6.2 Multi-class Synthetic Discriminant Functions
Synthetic discriminant functions, SDFs for short, are introduced in Chapter TM:6.1 as a way to
generate a single direction onto which samples from a given set project (more or less) at the same,
predefined point. The construction of an SDF relies on the possibility of solving a linear set of
equations obtained by enforcing the projection values of a given set of patterns: the solution can be
expressed as a linear combination of the available samples. There are two related effects that we want
to explore:
- the distribution of the projection values obtained from patterns of the same class but not
explicitly used in building the SDF, and the dependency of its spread on the number of
sampels used in the SDF;
- how does an SDF compares with projection onto the (scaled) mean sample, both visually
and interms of the resulting distribution of projection values.
In order to investigate the first issue, we build a sequence of SDFs, using as building samples the
centers of an increasing number of clusters computed from the whole set of available faces (using
function clara from package cluster). We build a least squares SDF minimizing the projection error
onto the whole face dataset.
1 ks <- 1:32 2 breaks <- seq(0.4,1.5,0.05) 3 map <- array(0, dim=c(length(breaks)-1, length(ks))) 4 for(k in 1:length(ks)) { 5 ... sdf<-tm.sdf(t(clara(raceSamplesMatrix, ks[k])$medoids), 6 ... t(raceSamplesMatrix)) 7 ... map[,k]<-hist(raceSamplesMatrix %*% sdf,breaks=breaks,main=k)$counts 8 ... } 9 tm.dev("figures/sdfVsSamples") 10 persp(seq(0.425, 1.5, 0.05), 1:32, map, theta = 30, phi = 20, 11 ... shade = 0.7, expand = 0.75, r = 3, lwd=0.1, ylab="Clusters", 12 ... ticktype="detailed",cex=0.5,tcl=-0.5, xlab="Projection value",zlab="counts") 13 dev.off()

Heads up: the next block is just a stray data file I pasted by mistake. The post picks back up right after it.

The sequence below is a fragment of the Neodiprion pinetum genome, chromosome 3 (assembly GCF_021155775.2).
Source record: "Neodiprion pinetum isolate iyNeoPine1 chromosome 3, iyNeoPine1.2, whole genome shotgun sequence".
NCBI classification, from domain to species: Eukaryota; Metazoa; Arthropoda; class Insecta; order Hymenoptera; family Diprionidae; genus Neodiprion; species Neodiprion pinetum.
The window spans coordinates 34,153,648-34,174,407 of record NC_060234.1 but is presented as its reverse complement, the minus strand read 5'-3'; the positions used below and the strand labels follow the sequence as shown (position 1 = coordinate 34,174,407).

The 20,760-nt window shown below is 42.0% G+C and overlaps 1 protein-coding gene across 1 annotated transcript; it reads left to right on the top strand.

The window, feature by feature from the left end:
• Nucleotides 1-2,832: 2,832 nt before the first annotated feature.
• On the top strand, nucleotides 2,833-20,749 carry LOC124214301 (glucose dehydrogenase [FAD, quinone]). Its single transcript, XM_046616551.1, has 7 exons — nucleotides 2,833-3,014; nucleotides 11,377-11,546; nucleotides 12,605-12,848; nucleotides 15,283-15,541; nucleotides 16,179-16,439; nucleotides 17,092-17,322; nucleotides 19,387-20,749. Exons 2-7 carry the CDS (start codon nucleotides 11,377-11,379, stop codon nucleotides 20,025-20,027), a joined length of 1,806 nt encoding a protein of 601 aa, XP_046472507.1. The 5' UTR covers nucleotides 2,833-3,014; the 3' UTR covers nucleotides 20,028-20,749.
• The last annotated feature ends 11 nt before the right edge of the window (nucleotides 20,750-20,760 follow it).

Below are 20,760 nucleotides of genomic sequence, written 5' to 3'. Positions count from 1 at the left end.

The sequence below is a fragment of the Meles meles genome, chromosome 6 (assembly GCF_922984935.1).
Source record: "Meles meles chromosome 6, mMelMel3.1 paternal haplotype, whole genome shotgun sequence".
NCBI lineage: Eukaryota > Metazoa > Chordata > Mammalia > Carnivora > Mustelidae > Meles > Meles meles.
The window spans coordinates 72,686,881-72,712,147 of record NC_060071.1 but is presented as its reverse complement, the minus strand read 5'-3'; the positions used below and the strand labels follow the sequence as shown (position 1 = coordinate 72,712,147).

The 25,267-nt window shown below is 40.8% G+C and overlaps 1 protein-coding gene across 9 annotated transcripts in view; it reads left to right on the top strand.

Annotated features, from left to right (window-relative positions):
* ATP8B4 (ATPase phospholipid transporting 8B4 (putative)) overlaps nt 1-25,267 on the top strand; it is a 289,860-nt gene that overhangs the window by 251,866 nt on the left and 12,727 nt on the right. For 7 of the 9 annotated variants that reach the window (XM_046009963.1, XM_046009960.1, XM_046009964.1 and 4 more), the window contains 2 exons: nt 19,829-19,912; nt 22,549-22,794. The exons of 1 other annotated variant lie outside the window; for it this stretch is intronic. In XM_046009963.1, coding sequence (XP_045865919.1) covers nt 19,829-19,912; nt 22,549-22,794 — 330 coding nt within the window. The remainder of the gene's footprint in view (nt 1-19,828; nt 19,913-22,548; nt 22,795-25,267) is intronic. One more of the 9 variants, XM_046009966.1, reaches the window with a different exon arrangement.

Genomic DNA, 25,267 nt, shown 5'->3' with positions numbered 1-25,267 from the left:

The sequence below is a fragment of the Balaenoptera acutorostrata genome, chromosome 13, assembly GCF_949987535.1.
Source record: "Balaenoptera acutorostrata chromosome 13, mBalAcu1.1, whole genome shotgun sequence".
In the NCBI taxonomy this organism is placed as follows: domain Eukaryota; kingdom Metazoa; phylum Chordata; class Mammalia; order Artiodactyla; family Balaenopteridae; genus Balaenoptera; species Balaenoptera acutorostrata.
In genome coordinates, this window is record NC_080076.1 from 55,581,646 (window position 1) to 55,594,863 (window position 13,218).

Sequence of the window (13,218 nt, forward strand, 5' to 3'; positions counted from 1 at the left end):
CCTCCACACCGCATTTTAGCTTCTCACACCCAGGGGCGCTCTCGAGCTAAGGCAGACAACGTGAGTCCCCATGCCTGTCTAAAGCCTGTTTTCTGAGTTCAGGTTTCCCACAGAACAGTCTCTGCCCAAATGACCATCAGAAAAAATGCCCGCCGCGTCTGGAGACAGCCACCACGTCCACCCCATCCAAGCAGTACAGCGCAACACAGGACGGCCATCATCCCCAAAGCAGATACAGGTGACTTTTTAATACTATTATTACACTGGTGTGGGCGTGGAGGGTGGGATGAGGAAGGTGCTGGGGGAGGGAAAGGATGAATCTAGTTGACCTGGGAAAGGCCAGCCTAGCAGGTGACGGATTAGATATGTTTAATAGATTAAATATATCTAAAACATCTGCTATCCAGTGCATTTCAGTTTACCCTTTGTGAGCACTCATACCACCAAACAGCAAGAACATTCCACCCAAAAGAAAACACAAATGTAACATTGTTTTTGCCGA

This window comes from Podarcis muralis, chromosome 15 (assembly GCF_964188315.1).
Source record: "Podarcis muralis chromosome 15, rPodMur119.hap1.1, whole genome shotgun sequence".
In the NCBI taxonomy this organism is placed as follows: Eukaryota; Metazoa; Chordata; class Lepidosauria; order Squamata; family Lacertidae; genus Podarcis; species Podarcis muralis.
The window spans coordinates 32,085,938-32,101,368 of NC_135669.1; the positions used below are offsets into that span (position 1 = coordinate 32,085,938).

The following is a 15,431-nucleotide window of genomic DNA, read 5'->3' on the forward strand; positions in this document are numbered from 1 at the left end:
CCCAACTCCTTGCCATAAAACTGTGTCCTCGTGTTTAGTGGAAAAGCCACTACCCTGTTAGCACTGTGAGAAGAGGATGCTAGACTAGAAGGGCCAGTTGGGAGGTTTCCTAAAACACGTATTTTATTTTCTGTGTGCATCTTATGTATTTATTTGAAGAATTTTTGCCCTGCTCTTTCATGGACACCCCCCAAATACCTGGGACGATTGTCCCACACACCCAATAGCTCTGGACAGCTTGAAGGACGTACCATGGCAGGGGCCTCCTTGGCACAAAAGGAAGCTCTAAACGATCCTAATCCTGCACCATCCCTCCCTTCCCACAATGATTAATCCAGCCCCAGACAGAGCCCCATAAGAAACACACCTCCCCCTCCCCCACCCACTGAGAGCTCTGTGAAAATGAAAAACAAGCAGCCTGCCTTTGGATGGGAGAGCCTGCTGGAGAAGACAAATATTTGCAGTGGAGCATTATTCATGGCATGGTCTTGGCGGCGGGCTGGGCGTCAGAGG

The second issue can be addressed in a straightforward way: we compute the average face, the least
squares SDF based on a single cluster description, and the least sqaures SDF based on a 32 cluster
description:
1 n <- dim(raceSamplesMatrix)[1] 2 mean <- raceSamplesMatrix[1,] 3 for(i in 2:n) 4 ... mean <- mean + raceSamplesMatrix[i,] 5 mean <-mean / n 6 sdf.m <-tm.sdf(t(matrix(mean, nrow=1)), t(raceSamplesMatrix)) 7 sdf.1 <-tm.sdf(t(clara(raceSamplesMatrix,1)$medoids),t(raceSamplesMatrix)) 8 sdf.32<-tm.sdf(t(clara(raceSamplesMatrix,32)$medoids),t(raceSamplesMatrix)) 9 # 10 tm.dev("figures/meanVsSdf", width=6, height=4) 11 par(mfrow = c(2,3)) 12 hist(raceSamplesMatrix %*% sdf.m, breaks=seq(0.4,1.5,0.05), 13 ... xlab="proj.", main="") 14 hist(raceSamplesMatrix %*% sdf.1, breaks=seq(0.4,1.5,0.05), 15 ... xlab="proj.", main="") 16 hist(raceSamplesMatrix %*% sdf.32, breaks=seq(0.4,1.5,0.05), 17 ... xlab="proj.", main="") 18 sdf.m.i <- as.animage(array(sdf.m, dim=c(25,21))) 19 sdf.1.i <- as.animage(array(sdf.1, dim=c(25,21))) 20 sdf.32.i <- as.animage(array(sdf.32, dim=c(25,21))) 21 ia.show(ia.scale(sdf.m.i),main="sdf (mean)") 22 ia.show(ia.scale(sdf.1.i),main="sdf (1)") 23 ia.show(ia.scale(sdf.32.i),main="sdf (32)") 24 dev.off()
As we can observe in Figure 6.5, the difference between sdf.m and sdf.1 is minor, but sdf.32
results in a significantly different filter providing superior performance. The dispersion of the
projection values around the required value (i.e. 1) can be easily quantified by computing the variance
of the values:
1 var(raceSamplesMatrix %*% sdf.m)
1 var(raceSamplesMatrix %*% sdf.1)
1 var(raceSamplesMatrix %*% sdf.32)
from which we see that there is almost an order of magnitude of difference.